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Machine-Age Ideology

Social Engineering and American Liberalism, 1911-1939

John M. Jordan

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The University of North Carolina Press img Link Publisher

Sachbuch / 20. Jahrhundert (bis 1945)

Beschreibung

In this interdisciplinary work, John Jordan traces the significant influence on American politics of a most unlikely hero: the professional engineer. Jordan shows how technical triumphs--bridges, radio broadcasting, airplanes, automobiles, skyscrapers, and electrical power--inspired social and political reformers to borrow the language and logic of engineering in the early twentieth century, bringing terms like efficiency, technocracy, and social engineering into the political lexicon. Demonstrating that the cultural impact of technology spread far beyond the factory and laboratory, Jordan shows how a panoply of reformers embraced the language of machinery and engineering as metaphors for modern statecraft and social progress. President Herbert Hoover, himself an engineer, became the most powerful of the technocratic progressives. Elsewhere, this vision of social engineering was debated by academics, philanthropists, and commentators of the day--including John Dewey, Thorstein Veblen, Lewis Mumford, Walter Lippmann, and Charles Beard. The result, Jordan argues, was a new way of talking about the state.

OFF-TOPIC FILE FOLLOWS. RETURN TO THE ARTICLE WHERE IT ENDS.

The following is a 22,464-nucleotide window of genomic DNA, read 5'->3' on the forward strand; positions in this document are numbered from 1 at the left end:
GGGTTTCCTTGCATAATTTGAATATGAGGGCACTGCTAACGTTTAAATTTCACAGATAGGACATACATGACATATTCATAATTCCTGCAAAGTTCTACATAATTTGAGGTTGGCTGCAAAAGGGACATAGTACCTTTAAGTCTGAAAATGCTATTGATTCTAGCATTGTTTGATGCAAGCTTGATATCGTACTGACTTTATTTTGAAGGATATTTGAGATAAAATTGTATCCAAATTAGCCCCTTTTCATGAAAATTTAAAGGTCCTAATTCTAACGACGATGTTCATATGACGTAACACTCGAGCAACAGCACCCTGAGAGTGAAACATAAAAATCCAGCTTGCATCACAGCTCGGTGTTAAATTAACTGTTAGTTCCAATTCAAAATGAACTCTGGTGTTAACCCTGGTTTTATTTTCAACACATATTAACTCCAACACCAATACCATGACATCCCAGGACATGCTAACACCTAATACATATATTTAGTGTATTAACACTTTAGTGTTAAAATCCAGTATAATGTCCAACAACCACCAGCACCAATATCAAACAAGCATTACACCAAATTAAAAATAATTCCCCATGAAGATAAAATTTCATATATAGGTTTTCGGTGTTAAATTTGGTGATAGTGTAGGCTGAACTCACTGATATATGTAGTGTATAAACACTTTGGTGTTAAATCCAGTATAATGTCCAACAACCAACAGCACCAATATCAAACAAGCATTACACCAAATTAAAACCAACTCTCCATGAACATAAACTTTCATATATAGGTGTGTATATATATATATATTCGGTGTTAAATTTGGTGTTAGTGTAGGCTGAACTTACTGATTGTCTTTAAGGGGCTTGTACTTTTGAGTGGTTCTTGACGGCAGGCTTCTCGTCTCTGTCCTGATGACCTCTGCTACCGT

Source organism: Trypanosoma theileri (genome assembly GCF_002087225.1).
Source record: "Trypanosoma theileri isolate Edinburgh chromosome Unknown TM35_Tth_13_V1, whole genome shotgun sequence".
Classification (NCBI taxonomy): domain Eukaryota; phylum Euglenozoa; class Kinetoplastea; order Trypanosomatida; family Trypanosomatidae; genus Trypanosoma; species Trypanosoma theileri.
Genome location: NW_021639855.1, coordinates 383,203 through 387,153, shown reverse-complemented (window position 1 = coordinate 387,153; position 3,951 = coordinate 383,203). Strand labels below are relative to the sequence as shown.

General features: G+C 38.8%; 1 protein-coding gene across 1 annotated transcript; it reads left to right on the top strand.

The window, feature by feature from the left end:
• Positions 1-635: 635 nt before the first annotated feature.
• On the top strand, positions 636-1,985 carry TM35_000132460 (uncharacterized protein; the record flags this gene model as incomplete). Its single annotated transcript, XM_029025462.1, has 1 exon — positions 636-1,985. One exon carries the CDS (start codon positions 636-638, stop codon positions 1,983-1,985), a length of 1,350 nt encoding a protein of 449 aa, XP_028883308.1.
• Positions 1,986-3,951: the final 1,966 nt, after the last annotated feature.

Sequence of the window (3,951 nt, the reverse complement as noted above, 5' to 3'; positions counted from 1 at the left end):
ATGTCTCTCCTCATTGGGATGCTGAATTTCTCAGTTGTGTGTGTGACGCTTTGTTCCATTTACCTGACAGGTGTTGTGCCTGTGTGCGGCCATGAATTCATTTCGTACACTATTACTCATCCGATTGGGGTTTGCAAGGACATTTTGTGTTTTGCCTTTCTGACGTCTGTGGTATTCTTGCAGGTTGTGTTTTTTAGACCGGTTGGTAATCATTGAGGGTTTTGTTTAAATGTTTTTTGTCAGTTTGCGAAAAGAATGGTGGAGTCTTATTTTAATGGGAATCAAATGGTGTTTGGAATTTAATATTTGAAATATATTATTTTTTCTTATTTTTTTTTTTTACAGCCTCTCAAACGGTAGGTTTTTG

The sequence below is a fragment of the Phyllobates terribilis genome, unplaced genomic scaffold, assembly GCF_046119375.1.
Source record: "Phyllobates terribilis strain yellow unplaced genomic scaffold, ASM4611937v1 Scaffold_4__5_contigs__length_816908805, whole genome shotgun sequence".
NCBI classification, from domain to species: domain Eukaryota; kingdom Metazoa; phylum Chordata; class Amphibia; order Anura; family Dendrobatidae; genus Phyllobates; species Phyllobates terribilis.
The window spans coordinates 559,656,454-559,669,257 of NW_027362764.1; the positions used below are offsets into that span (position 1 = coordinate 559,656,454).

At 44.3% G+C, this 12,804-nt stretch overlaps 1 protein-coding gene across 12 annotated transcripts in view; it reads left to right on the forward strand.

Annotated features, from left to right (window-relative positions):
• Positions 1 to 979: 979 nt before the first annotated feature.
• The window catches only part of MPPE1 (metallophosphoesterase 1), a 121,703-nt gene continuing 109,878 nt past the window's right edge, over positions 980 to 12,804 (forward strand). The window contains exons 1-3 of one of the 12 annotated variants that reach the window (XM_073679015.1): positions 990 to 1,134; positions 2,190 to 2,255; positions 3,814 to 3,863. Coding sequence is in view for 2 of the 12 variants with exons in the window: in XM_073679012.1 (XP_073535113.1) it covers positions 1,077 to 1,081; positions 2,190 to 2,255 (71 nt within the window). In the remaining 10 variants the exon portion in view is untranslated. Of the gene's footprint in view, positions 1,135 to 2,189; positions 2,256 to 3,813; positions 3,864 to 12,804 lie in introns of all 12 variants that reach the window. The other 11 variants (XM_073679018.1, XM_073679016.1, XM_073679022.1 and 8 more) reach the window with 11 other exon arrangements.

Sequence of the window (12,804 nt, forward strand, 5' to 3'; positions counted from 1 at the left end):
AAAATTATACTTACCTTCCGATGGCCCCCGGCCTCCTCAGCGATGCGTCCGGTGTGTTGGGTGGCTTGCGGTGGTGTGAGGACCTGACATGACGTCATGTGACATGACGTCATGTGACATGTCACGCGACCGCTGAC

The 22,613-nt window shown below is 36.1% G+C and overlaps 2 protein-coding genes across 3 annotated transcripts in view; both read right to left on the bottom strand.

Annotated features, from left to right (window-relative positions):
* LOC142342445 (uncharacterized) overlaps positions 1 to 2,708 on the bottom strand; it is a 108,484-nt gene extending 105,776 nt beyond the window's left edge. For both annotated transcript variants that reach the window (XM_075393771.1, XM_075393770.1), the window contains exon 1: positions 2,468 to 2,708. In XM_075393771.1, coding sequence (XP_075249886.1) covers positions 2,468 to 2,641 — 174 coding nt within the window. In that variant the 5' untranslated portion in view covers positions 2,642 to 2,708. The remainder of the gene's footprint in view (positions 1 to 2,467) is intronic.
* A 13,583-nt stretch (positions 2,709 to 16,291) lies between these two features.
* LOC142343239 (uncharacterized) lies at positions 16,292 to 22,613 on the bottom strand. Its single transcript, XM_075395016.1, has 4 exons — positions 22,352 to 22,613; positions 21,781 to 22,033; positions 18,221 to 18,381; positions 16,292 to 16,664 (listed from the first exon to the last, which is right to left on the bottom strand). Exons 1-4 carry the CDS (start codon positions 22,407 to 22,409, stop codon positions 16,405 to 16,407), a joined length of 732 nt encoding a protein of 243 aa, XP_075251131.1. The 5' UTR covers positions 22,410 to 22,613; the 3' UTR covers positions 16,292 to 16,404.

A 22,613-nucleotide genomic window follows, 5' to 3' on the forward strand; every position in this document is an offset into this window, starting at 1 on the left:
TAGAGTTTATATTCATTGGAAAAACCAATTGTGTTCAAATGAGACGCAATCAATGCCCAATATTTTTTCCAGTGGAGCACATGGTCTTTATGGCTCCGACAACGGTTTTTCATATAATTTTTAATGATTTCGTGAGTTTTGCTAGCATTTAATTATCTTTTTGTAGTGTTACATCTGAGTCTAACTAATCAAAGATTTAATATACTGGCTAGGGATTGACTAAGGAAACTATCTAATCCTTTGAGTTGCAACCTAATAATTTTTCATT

Originally published in 1994.

A UNC Press Enduring Edition -- UNC Press Enduring Editions use the latest in digital technology to make available again books from our distinguished backlist that were previously out of print. These editions are published unaltered from the original, and are presented in affordable paperback formats, bringing readers both historical and cultural value.

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Schlagwörter

Lewis Mumford, Charles Beard, reformers, technocracy, John Dewey, Thorstein Veblen, Walter Lippmann, social engineering, efficiency, engineering, President Herbert Hoover, political